Slack, Trello, Asana, Yammer and many other colorfully named packages are available via the General Services Administration's IT Schedule 70, NASA's Solutions for Enterprise-Wide Procurement and other acquisition vehicles. The Apps.gov site has a comprehensive list.
In addition, because many of the products feature free and low-cost options, an agency might be able to acquire all the collaboration software it needs without crossing the micro-purchase threshold.
As with every IT solution in this age of hacktivism and outright cyberwarfare, data security is paramount. IT departments must be able to make sure that data is secure at rest, in transit and at endpoints for any solution selected.
But there are organizational hurdles as well. For collaborative software to work, people must be willing to use it. The closest thing to a Luddite these days is someone who will use only email — and there are plenty of those. On the other hand, if a less-than-current package is forced on employees, CIOs are likely to hear, "I've got better apps preloaded on the phone I bought last year!"
But perhaps the most insidious stumbling block to adopting this new software — and more efficient processes — is a matter of culture. An employee who believes that "if everyone knows what I know, I'm expendable" is unlikely to share tasks in the cloud or even let information they "own" leave their hard drive.
The sense that collaboration makes them more, not less, valuable must be communicated in public and private, frequently and above all honestly.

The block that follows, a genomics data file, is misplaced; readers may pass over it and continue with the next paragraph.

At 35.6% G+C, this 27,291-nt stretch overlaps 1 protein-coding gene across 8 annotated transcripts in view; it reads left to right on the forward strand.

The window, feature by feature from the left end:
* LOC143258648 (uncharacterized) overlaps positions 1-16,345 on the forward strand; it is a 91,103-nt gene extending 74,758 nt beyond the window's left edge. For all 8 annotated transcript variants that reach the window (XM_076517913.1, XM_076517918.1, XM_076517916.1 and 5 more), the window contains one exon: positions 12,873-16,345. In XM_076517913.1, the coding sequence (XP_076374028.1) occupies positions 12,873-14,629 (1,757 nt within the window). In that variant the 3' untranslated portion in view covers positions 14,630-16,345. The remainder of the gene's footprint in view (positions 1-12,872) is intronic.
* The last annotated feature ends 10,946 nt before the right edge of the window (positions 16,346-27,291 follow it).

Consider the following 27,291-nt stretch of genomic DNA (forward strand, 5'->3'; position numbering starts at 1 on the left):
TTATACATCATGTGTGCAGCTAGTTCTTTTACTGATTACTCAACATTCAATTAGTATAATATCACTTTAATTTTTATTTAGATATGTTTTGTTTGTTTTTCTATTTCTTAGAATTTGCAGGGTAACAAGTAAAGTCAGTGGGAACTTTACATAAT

The best way to get employees to use a particular collaboration suite is to involve them in the process of selecting it.
The first step is to having them define the agency's unique use case. Is everyone happy with the current calendar app? Does anyone even want telepresence? Once the functional requirements are defined, then employees can help narrow down the list of potential vendors, schedule training, perform user-acceptance tests and otherwise manage the change.
Collaboration software is a rapidly growing field, and that growth is driven by more than the number of organizations that suddenly decide they need it. Vendors also keep coming up with new ways to enable business processes, and what is still in beta form today might be passe three years from now.
Soon, the tools will be able to pinpoint any employee's geographical location. Physical and logical maps linking team members could be brought up on the screen with the click of a mouse. The time employees spend on specific projects could be documented and charged against relevant codes, making take-my-word-for-it time-tracking software obsolete.
As security protocols continue to mature, it will become easier to extend team membership across agencies or even to contractors.
Virtually all collaboration software vendors agree that their category of products is bound to make conventional email obsolete, just as email pushed telegrams and fax machines to the margins.
But Western Union is still in business, even if it is shipping money rather than messages, and fax machines, particularly in the public sector, are still taking up counter space, so there is no need to get misty-eyed over email just yet.